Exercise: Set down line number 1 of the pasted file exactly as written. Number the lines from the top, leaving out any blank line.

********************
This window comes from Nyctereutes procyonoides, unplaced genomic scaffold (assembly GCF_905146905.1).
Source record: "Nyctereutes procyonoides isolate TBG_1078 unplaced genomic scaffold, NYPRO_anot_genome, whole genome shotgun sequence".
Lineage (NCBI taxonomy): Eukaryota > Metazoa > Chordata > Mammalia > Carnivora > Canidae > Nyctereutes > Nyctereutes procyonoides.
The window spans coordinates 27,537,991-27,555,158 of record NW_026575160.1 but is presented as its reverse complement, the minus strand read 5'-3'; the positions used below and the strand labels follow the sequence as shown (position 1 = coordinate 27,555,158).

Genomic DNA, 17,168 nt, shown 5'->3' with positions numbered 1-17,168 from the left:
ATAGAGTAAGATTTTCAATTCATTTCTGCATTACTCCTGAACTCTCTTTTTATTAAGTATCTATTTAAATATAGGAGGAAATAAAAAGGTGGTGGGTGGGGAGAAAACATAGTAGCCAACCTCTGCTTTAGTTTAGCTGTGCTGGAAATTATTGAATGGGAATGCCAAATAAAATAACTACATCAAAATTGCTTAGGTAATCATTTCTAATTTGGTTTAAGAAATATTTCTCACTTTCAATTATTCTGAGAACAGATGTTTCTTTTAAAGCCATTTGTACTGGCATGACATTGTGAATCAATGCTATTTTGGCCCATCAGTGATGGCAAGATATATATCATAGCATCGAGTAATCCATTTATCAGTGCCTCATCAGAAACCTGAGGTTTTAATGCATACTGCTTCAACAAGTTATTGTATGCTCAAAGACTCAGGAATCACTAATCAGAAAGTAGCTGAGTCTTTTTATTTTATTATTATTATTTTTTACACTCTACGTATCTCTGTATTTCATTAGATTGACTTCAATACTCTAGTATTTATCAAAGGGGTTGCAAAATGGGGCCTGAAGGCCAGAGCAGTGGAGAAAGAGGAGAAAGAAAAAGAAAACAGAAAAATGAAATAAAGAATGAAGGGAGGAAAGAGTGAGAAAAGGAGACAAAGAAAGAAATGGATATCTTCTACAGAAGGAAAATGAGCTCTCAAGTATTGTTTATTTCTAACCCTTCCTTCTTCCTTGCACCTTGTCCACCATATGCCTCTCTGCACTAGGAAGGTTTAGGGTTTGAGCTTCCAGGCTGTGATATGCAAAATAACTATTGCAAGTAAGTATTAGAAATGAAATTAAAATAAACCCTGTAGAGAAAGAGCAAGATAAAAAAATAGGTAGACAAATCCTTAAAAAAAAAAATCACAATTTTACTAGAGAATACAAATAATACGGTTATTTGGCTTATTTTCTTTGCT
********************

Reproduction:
This window comes from Nyctereutes procyonoides, unplaced genomic scaffold (assembly GCF_905146905.1).